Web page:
#SOTD 80: Contrast with the right norms (Data on global fertility rates)

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#SOTD 80: Contrast with the right norms (Data on global fertility rates)

Whenever you have a surprising finding, you have the seed of a story. And if there are several surprising findings, then boy, do we have ourselves a compelling narrative!

For instance, take this case study. For decades, the received wisdom on fertility was:

  • Richer countries have low/lowering fertility. This is driven by several factors: healthcare facilities improve, families become nuclear reducing caregiver options, busy careers parents don’t want too many kids etc.
  • Also, as more women enter the workforce, fertility rates drop

Both of these are being upturned now, with some fascinating new evidence. These have been shared by Matthias Doepke a Faculty of Economics at Northwestern University, Illinois in a recent tweet thread.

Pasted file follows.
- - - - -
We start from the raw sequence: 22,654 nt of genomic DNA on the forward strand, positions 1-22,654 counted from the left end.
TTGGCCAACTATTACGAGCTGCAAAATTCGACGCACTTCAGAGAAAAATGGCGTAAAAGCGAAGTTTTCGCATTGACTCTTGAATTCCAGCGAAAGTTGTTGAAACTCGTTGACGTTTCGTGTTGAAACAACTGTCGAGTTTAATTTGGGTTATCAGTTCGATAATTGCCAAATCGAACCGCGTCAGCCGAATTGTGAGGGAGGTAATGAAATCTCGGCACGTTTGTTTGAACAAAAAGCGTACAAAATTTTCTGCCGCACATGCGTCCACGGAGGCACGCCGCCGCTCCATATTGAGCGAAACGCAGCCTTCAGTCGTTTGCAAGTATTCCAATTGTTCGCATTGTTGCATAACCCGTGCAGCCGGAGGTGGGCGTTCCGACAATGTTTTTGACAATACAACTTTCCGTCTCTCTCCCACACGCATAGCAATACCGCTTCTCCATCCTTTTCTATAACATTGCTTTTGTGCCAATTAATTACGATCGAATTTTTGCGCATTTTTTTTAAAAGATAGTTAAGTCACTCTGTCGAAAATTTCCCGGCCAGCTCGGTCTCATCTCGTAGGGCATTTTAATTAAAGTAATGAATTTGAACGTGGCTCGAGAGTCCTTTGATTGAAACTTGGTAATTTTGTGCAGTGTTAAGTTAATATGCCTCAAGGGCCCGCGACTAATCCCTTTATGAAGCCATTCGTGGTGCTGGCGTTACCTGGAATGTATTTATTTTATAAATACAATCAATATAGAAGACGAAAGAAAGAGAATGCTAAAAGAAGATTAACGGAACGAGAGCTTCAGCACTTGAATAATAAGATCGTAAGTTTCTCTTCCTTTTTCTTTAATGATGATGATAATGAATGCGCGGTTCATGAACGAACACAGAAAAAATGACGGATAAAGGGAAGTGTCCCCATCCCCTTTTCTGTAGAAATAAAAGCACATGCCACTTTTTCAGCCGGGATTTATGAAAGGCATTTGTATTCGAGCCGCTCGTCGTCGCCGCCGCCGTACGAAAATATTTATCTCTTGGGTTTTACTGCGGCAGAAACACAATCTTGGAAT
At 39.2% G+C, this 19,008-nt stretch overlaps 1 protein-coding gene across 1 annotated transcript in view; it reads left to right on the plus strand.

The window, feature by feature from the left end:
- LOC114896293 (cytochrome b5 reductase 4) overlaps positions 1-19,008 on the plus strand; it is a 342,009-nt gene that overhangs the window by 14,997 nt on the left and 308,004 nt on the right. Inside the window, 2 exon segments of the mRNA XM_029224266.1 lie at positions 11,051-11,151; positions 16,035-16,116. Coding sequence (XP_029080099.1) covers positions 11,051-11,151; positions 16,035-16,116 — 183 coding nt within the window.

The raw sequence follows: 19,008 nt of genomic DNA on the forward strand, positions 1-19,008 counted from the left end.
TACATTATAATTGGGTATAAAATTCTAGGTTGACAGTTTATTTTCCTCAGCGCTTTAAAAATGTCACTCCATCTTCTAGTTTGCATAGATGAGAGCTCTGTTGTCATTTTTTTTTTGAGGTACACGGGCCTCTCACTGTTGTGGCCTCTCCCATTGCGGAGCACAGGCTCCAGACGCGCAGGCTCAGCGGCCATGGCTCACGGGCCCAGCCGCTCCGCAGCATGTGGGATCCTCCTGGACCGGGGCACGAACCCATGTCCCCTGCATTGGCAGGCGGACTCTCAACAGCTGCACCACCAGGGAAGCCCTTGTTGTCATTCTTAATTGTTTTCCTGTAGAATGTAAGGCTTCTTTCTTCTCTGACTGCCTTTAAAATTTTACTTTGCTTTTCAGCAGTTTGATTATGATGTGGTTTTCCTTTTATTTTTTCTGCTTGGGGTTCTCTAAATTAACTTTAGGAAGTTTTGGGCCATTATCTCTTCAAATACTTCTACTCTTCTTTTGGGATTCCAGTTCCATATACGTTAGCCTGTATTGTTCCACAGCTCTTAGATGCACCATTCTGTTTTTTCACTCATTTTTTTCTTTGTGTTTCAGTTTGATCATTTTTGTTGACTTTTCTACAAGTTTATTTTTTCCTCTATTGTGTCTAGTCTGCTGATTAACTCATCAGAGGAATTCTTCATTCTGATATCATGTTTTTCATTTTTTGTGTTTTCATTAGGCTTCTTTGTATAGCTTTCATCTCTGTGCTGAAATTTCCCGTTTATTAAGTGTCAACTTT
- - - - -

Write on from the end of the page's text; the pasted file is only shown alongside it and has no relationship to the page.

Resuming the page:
Here’s the first surprising finding:

Source: Twitter

Finding #2:

Source: Twitter

What are the factors leading to higher fertility among richer nations with more working women?

One of them is better government support for early childcare and preschool:

And another reason: (Ahem) Men providing more support in housework:

Here are some simple data storytelling principles used in the tweet thread:

  • Clear messages on the top of each chart/s
  • Finding the right norm – going back in time to 1980 to make the relevant comparison (longer-term perspectives can be fascinating)
  • Using simple charts (and consistent scales, marking etc.) to drive clarity

Here’s the full paper from which these findings have been shared.

#SOTD 80

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